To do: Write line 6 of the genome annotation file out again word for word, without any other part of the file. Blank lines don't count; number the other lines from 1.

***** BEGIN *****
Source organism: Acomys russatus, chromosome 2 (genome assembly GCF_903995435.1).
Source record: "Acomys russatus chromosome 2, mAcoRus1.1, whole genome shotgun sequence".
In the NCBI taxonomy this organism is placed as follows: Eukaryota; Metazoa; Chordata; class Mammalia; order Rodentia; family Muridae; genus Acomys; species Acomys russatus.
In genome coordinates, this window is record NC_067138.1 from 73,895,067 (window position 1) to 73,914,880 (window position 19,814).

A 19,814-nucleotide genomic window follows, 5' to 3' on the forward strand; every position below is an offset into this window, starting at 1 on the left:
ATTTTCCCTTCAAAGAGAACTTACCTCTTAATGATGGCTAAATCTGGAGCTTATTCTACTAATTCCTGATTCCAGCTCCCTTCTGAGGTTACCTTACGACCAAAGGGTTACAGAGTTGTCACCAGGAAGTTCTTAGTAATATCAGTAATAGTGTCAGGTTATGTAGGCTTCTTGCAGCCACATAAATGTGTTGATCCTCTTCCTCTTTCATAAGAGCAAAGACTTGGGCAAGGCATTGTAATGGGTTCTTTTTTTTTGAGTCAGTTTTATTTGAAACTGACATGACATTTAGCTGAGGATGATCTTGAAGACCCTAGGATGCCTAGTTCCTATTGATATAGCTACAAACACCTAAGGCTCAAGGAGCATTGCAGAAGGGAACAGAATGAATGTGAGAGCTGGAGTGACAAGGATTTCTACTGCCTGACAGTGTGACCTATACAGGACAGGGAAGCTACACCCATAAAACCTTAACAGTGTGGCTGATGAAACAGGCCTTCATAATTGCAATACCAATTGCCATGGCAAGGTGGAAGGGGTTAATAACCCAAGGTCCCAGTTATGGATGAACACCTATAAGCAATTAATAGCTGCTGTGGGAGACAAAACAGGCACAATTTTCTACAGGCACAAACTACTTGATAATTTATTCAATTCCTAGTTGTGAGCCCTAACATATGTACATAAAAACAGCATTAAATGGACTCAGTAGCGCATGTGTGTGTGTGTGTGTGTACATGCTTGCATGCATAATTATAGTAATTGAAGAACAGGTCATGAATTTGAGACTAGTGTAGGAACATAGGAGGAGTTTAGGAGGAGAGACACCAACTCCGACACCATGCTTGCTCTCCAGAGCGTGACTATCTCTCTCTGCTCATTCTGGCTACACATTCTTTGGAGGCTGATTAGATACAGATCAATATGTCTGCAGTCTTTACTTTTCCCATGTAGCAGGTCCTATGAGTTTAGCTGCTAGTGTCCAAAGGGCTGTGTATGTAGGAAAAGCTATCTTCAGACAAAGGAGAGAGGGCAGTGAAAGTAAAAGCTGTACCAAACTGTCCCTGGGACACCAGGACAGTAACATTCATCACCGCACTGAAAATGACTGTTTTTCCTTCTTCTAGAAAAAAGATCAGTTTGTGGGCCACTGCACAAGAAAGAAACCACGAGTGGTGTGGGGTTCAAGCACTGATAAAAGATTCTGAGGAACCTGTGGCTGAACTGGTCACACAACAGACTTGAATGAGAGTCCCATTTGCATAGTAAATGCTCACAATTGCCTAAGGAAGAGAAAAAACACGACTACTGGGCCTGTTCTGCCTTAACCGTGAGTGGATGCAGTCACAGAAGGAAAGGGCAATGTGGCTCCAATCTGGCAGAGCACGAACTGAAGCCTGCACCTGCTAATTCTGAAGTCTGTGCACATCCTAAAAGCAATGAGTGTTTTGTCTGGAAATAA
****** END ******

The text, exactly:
ATTTTCCCTTCAAAGAGAACTTACCTCTTAATGATGGCTAAATCTGGAGCTTATTCTACTAATTCCTGATTCCAGCTCCCTTCTGAGGTTACCTTACGACCAAAGGGTTACAGAGTTGTCACCAGGAAGTTCTTAGTAATATCAGTAATAGTGTCAGGTTATGTAGGCTTCTTGCAGCCACATAAATGTGTTGATCCTCTTCCTCTTTCATAAGAGCAAAGACTTGGGCAAGGCATTGTAATGGGTTCTTTTTTTTTGAGTCAGTTTTATTTGAAACTGACATGACATTTAGCTGAGGATGATCTTGAAGACCCTAGGATGCCTAGTTCCTATTGATATAGCTACAAACACCTAAGGCTCAAGGAGCATTGCAGAAGGGAACAGAATGAATGTGAGAGCTGGAGTGACAAGGATTTCTACTGCCTGACAGTGTGACCTATACAGGACAGGGAAGCTACACCCATAAAACCTTAACAGTGTGGCTGATGAAACAGGCCTTCATAATTGCAATACCAATTGCCATGGCAAGGTGGAAGGGGTTAATAACCCAAGGTCCCAGTTATGGATGAACACCTATAAGCAATTAATAGCTGCTGTGGGAGACAAAACAGGCACAATTTTCTACAGGCACAAACTACTTGATAATTTATTCAATTCCTAGTTGTGAGCCCTAACATATGTACATAAAAACAGCATTAAATGGACTCAGTAGCGCATGTGTGTGTGTGTGTGTGTACATGCTTGCATGCATAATTATAGTAATTGAAGAACAGGTCATGAATTTGAGACTAGTGTAGGAACATAGGAGGAGTTTAGGAGGAGAGACACCAACTCCGACACCATGCTTGCTCTCCAGAGCGTGACTATCTCTCTCTGCTCATTCTGGCTACACATTCTTTGGAGGCTGATTAGATACAGATCAATATGTCTGCAGTCTTTACTTTTCCCATGTAGCAGGTCCTATGAGTTTAGCTGCTAGTGTCCAAAGGGCTGTGTATGTAGGAAAAGCTATCTTCAGACAAAGGAGAGAGGGCAGTGAAAGTAAAAGCTGTACCAAACTGTCCCTGGGACACCAGGACAGTAACATTCATCACCGCACTGAAAATGACTGTTTTTCCTTCTTCTAGAAAAAAGATCAGTTTGTGGGCCACTGCACAAGAAAGAAACCACGAGTGGTGTGGGGTTCAAGCACTGATAAAAGATTCTGAGGAACCTGTGGCTGAACTGGTCACACAACAGACTTGAATGAGAGTCCCATTTGCATAGTAAATGCTCACAATTGCCTAAGGAAGAGAAAAAACACGACTACTGGGCCTGTTCTGCCTTAACCGTGAGTGGATGCAGTCACAGAAGGAAAGGGCAATGTGGCTCCAATCTGGCAGAGCACGAACTGAAGCCTGCACCTGCTAATTCTGAAGTCTGTGCACATCCTAAAAGCAATGAGTGTTTTGTCTGGAAATAA